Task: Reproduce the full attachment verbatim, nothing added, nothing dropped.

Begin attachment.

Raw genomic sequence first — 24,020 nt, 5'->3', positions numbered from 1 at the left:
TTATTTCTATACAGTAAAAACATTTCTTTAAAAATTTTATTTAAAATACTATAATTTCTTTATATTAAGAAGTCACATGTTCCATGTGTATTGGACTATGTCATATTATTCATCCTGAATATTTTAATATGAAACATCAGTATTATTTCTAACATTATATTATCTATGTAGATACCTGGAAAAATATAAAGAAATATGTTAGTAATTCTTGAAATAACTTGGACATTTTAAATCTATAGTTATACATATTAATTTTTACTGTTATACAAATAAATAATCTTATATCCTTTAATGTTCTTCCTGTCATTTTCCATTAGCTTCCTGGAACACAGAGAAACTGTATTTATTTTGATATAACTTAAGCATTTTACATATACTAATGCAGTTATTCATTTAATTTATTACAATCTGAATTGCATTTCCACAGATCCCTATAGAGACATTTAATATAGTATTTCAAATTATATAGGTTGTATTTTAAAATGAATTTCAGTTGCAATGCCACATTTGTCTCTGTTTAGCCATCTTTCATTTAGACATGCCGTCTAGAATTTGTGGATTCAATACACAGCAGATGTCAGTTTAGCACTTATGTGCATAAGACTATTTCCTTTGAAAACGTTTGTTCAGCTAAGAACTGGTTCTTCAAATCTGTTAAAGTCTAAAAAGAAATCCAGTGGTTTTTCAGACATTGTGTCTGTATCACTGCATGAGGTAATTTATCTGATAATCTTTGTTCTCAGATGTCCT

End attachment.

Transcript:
Raw genomic sequence first — 24,020 nt, 5'->3', positions numbered from 1 at the left:
TTATTTCTATACAGTAAAAACATTTCTTTAAAAATTTTATTTAAAATACTATAATTTCTTTATATTAAGAAGTCACATGTTCCATGTGTATTGGACTATGTCATATTATTCATCCTGAATATTTTAATATGAAACATCAGTATTATTTCTAACATTATATTATCTATGTAGATACCTGGAAAAATATAAAGAAATATGTTAGTAATTCTTGAAATAACTTGGACATTTTAAATCTATAGTTATACATATTAATTTTTACTGTTATACAAATAAATAATCTTATATCCTTTAATGTTCTTCCTGTCATTTTCCATTAGCTTCCTGGAACACAGAGAAACTGTATTTATTTTGATATAACTTAAGCATTTTACATATACTAATGCAGTTATTCATTTAATTTATTACAATCTGAATTGCATTTCCACAGATCCCTATAGAGACATTTAATATAGTATTTCAAATTATATAGGTTGTATTTTAAAATGAATTTCAGTTGCAATGCCACATTTGTCTCTGTTTAGCCATCTTTCATTTAGACATGCCGTCTAGAATTTGTGGATTCAATACACAGCAGATGTCAGTTTAGCACTTATGTGCATAAGACTATTTCCTTTGAAAACGTTTGTTCAGCTAAGAACTGGTTCTTCAAATCTGTTAAAGTCTAAAAAGAAATCCAGTGGTTTTTCAGACATTGTGTCTGTATCACTGCATGAGGTAATTTATCTGATAATCTTTGTTCTCAGATGTCCT